$765 billion spent annually by Black consumers never touches Black businesses or Black communities
By Chris Levister
‘Twas the day after Christmas and all through the house, no people were stirring, not even the computer mouse. Handmade jewelry maker Cloeta Sterling thinks that’s because they’re all at the mall buying things either with their own money or gift money.
“People say Black Friday is the best day to shop but I disagree. It’s the two days after Christmas,” insists Sterling.
She says shoppers armed with gift cards, return items, and newly acquired money pack the malls and swarm the streets.
“It’s when the smart bargain hunters come out to buy stuff at prices up to 75% off.”
Sterling a retired merchandise manager for a national chain says, after Christmas Sales offer some of the lowest prices of the entire fiscal year!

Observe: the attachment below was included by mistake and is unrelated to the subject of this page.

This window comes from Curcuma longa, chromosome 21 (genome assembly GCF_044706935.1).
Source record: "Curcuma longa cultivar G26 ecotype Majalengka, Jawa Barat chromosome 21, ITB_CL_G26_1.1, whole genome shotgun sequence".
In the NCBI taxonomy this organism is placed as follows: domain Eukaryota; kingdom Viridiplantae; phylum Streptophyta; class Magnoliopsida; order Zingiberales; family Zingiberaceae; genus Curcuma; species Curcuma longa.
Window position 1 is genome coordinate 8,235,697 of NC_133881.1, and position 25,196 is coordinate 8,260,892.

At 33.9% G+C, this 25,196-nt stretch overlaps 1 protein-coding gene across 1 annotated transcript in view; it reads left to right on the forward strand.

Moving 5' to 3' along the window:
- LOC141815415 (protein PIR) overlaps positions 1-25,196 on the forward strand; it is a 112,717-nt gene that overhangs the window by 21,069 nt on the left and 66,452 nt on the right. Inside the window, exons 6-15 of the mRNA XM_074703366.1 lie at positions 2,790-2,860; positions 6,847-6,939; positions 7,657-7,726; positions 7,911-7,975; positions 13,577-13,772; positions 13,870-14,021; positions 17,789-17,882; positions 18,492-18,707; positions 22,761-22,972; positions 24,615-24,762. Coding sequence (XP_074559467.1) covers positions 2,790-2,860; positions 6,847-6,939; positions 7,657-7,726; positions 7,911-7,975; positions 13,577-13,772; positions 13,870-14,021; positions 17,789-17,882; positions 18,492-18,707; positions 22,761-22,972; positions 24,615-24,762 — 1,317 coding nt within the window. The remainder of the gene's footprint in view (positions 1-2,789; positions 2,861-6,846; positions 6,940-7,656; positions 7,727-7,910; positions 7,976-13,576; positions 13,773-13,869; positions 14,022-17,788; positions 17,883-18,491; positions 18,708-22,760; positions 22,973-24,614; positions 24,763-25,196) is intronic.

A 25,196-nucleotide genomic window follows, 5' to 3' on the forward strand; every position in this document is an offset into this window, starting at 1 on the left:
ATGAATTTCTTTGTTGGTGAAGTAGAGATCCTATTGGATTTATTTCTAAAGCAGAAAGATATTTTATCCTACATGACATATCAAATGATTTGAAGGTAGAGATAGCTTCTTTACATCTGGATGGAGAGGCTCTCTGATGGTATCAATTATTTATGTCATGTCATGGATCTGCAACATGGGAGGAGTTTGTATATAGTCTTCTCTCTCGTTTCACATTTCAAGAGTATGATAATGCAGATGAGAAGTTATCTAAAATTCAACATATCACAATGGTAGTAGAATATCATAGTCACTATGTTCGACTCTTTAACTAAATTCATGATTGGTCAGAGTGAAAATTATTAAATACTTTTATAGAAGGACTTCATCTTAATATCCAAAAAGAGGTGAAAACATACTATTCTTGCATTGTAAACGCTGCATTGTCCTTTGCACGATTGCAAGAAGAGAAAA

Most retailers start slashing prices on December 26 because they need to clear as much of their inventory as possible before the New Year.
Surrounded by four large containers brimming with ethnic beads including Czech, African and tribal beads, gemstones, silver wire, jewelry making tools, displays, packing and a cell phone, Sterling is on a mission to boost her bottom line and direct some of that money to small businesses in the African American community.
With a simple twice daily text alert Sterling is offering her handmade jewelry and the kind of personal service she says you won’t find at Macy’s.